Edition 3, Revised 18/10/2016
Western Australia is our largest state with a land area of 2,529,875 square kilometres. It has around 2.6 million people, or 11% of the national population. With its small isolated population and without any grid connection to the remainder of the nation it has unique challenges in establishing low carbon generation
There are two large electricity markets in Western Australia: the North West Interconnected System (NWIS) and the South West Interconnected System (SWIS). The two systems are not connected electronically. Additionally there is a significant resource sector generating capacity that is not interconnected.
Western Australian Generating Capacity
The approximate generating capacity in 2018[i] is listed in Table 1
|System||Reliable Capacity 2018 (MW)||Main fuel|
|North West Interconnected System (NWIS)|
|South West Interconnected System (SWIS)|
|3,093||Gas and Diesel 3532MW installed|
|139||Renewables 642MW installed|
|Non-interconnected systems (Off grid)|
|1005||Gas and Diesel|
Table 1 – Western Australian Generating Capacity – 2018
Ninety two percent of the population is concentrated in the south west corner where they receive power from the South West Integrated System (SWIS).
The state generated a total of 40.5 TWh[ii] of electricity in 2017. Approximately 18.7 TWh of electricity[iii] or about 59% of the state’s total was delivered in the SWIS. The total for the NWIS is taken as being 3.5TWh[iv]
The remaining 18.3TWh is assumed to be generated by off grid sources and industrial processes but is not properly accounted for at this stage.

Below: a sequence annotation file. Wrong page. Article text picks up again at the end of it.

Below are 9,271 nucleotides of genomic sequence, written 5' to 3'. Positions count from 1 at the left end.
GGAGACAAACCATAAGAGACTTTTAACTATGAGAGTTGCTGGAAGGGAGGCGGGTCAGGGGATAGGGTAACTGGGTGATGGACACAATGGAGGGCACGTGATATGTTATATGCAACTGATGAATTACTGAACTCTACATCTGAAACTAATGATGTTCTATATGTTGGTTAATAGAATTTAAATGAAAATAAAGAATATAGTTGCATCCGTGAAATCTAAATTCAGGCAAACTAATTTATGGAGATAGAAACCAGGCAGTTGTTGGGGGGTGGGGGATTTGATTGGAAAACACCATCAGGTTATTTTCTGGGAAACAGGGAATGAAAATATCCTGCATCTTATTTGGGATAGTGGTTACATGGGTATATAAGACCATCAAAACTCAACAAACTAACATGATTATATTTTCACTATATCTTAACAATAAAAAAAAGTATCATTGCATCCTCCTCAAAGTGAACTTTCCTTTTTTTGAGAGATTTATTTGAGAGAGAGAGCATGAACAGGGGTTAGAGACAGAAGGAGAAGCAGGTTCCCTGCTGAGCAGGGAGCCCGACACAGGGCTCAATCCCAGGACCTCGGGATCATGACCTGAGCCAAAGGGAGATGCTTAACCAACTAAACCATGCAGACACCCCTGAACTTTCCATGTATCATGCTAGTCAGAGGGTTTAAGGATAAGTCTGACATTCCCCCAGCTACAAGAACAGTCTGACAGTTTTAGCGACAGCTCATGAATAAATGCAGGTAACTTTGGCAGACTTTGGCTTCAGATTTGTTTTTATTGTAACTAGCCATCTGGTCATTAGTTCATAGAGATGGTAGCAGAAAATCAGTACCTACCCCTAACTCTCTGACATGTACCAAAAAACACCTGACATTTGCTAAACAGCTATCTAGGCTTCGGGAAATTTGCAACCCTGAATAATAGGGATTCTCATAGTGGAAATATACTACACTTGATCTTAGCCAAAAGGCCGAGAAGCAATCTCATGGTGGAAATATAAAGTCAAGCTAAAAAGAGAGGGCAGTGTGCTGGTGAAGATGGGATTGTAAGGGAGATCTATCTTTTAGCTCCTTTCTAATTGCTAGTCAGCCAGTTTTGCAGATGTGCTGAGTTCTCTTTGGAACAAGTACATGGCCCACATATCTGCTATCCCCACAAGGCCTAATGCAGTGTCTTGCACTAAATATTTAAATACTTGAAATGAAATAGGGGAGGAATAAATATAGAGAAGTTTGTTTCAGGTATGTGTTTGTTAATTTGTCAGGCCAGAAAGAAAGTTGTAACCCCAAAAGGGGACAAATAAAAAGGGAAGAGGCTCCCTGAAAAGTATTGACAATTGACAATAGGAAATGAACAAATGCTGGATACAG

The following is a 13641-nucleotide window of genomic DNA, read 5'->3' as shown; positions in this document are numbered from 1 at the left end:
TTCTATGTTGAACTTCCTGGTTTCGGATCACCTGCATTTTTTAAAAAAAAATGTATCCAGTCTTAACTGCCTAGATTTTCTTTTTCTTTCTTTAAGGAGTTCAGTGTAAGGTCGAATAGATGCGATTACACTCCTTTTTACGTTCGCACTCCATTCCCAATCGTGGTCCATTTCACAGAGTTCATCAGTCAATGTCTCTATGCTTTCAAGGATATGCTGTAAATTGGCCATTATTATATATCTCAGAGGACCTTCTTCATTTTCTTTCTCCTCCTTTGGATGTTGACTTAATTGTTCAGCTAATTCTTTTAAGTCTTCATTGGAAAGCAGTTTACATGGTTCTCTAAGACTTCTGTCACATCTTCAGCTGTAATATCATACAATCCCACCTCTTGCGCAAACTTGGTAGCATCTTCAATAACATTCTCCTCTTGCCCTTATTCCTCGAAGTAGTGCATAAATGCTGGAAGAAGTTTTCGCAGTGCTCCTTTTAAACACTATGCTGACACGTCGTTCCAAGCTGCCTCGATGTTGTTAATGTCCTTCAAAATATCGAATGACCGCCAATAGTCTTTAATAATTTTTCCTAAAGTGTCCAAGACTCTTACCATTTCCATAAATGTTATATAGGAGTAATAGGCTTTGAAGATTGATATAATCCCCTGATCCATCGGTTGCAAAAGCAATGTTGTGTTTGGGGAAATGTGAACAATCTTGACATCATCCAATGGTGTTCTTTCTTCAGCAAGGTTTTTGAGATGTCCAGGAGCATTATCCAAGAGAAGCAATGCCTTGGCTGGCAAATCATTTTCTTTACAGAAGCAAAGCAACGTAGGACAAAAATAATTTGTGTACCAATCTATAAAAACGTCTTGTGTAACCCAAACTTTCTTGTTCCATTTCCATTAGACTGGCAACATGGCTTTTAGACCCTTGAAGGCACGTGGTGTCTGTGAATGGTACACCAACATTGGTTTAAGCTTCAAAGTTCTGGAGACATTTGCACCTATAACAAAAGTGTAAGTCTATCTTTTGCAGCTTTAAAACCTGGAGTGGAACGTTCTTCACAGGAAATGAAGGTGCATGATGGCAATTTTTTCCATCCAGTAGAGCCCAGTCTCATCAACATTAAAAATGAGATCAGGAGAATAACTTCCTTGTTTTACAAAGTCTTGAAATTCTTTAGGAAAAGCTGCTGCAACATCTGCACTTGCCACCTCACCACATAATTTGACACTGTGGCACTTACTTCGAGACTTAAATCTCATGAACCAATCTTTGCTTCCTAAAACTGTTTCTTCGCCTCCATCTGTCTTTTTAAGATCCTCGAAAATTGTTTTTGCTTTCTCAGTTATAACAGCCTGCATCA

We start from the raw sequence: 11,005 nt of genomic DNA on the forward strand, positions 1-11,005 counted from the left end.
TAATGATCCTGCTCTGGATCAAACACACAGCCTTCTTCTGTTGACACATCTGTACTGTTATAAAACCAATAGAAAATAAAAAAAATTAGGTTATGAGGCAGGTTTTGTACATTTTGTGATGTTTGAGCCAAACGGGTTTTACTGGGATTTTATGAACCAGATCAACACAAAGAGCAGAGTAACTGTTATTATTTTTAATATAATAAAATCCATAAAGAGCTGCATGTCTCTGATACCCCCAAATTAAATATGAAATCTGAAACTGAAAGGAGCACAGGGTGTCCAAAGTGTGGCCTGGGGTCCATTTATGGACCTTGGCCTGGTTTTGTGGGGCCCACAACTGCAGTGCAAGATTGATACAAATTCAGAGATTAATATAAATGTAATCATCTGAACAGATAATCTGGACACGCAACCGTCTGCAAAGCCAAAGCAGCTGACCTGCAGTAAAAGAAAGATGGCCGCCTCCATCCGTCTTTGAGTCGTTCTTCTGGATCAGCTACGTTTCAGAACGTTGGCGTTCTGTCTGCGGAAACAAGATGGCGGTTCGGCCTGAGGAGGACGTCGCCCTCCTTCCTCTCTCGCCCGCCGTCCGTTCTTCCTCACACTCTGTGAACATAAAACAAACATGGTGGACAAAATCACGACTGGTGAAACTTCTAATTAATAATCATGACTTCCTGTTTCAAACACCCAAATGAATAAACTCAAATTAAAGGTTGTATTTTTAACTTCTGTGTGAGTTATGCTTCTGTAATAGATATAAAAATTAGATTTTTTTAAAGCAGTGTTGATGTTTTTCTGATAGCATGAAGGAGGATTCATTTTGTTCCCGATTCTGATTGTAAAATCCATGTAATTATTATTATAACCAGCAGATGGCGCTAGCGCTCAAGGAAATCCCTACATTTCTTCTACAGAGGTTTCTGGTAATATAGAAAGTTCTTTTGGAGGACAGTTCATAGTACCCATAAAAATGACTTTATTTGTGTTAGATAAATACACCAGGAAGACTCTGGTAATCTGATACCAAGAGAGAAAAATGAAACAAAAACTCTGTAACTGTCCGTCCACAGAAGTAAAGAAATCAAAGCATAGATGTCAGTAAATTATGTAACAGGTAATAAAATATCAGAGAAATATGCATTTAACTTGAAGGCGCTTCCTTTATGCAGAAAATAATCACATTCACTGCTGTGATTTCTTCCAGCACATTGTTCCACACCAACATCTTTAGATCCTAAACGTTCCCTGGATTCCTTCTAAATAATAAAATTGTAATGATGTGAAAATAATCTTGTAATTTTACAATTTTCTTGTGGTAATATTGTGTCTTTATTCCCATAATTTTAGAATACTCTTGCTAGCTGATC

Peak and Minimum demands are:
Night Min is 1500MW
In the SWIS is about 91% of electricity is generated by fossil fuels with coal at about 50% and gas at 41% while in the NWIS the fossil fuel amount is closer to 99%.
Nuclear Energy in Western Australia
Large Reactor Option
The load on the SWIS is too low to support a traditional 1000MW large scale nuclear power plant.
Unplanned outages and refuelling would require uneconomic amounts of alternative generation.
Small Modular Reactor Option
Clearly a small self contained grid such as Western Australia’s is suited to smaller reactors in the sub 300MW class such as the proposed NuScale SMR’s. They would overcome the impacts of refuelling or reactor trips and would mean that the grid would require less extensive upgrades and energy storage can be avoided.
Currently one of the more advanced reactors being proposed and closer to licensing approval is the NuScale 360MW SMR which consist of 6 x 60 MW units. The 720MW version using 12 x 60MW units would also be an option. These plants would provide a very flexible energy generator that could also load follow.
Meeting 70% of the current annual demand would significantly stabilise prices and reduce emissions.
70% of the current annual output of 18.7 TWh gives 13.1 TWh.
This requires 5 NuScale type nuclear power plants providing 13.1 TWh at 87.5% capacity factor.
Regions of Interest for locating these plants in Western Australia
|Region of Interest||Location||Feature||Siting||Cooling||Comment|